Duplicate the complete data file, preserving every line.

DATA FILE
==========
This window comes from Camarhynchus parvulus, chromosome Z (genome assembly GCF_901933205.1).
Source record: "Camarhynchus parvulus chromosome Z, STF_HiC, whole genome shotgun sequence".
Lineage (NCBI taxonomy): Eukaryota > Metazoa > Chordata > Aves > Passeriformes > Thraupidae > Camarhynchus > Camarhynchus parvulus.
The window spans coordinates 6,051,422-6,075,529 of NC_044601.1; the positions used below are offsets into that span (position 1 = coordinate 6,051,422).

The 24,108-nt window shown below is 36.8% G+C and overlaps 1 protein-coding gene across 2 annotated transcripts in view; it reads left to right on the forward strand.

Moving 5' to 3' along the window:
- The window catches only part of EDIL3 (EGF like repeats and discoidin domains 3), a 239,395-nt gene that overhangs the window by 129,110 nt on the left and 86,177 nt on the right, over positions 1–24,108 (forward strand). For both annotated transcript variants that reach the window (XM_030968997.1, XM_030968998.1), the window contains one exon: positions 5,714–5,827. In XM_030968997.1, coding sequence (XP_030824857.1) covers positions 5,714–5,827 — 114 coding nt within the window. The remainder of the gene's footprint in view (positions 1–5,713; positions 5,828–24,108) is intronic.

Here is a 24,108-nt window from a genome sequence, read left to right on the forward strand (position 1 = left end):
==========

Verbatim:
This window comes from Camarhynchus parvulus, chromosome Z (genome assembly GCF_901933205.1).
Source record: "Camarhynchus parvulus chromosome Z, STF_HiC, whole genome shotgun sequence".
Lineage (NCBI taxonomy): Eukaryota > Metazoa > Chordata > Aves > Passeriformes > Thraupidae > Camarhynchus > Camarhynchus parvulus.
The window spans coordinates 6,051,422-6,075,529 of NC_044601.1; the positions used below are offsets into that span (position 1 = coordinate 6,051,422).

The 24,108-nt window shown below is 36.8% G+C and overlaps 1 protein-coding gene across 2 annotated transcripts in view; it reads left to right on the forward strand.

Moving 5' to 3' along the window:
- The window catches only part of EDIL3 (EGF like repeats and discoidin domains 3), a 239,395-nt gene that overhangs the window by 129,110 nt on the left and 86,177 nt on the right, over positions 1–24,108 (forward strand). For both annotated transcript variants that reach the window (XM_030968997.1, XM_030968998.1), the window contains one exon: positions 5,714–5,827. In XM_030968997.1, coding sequence (XP_030824857.1) covers positions 5,714–5,827 — 114 coding nt within the window. The remainder of the gene's footprint in view (positions 1–5,713; positions 5,828–24,108) is intronic.

Here is a 24,108-nt window from a genome sequence, read left to right on the forward strand (position 1 = left end):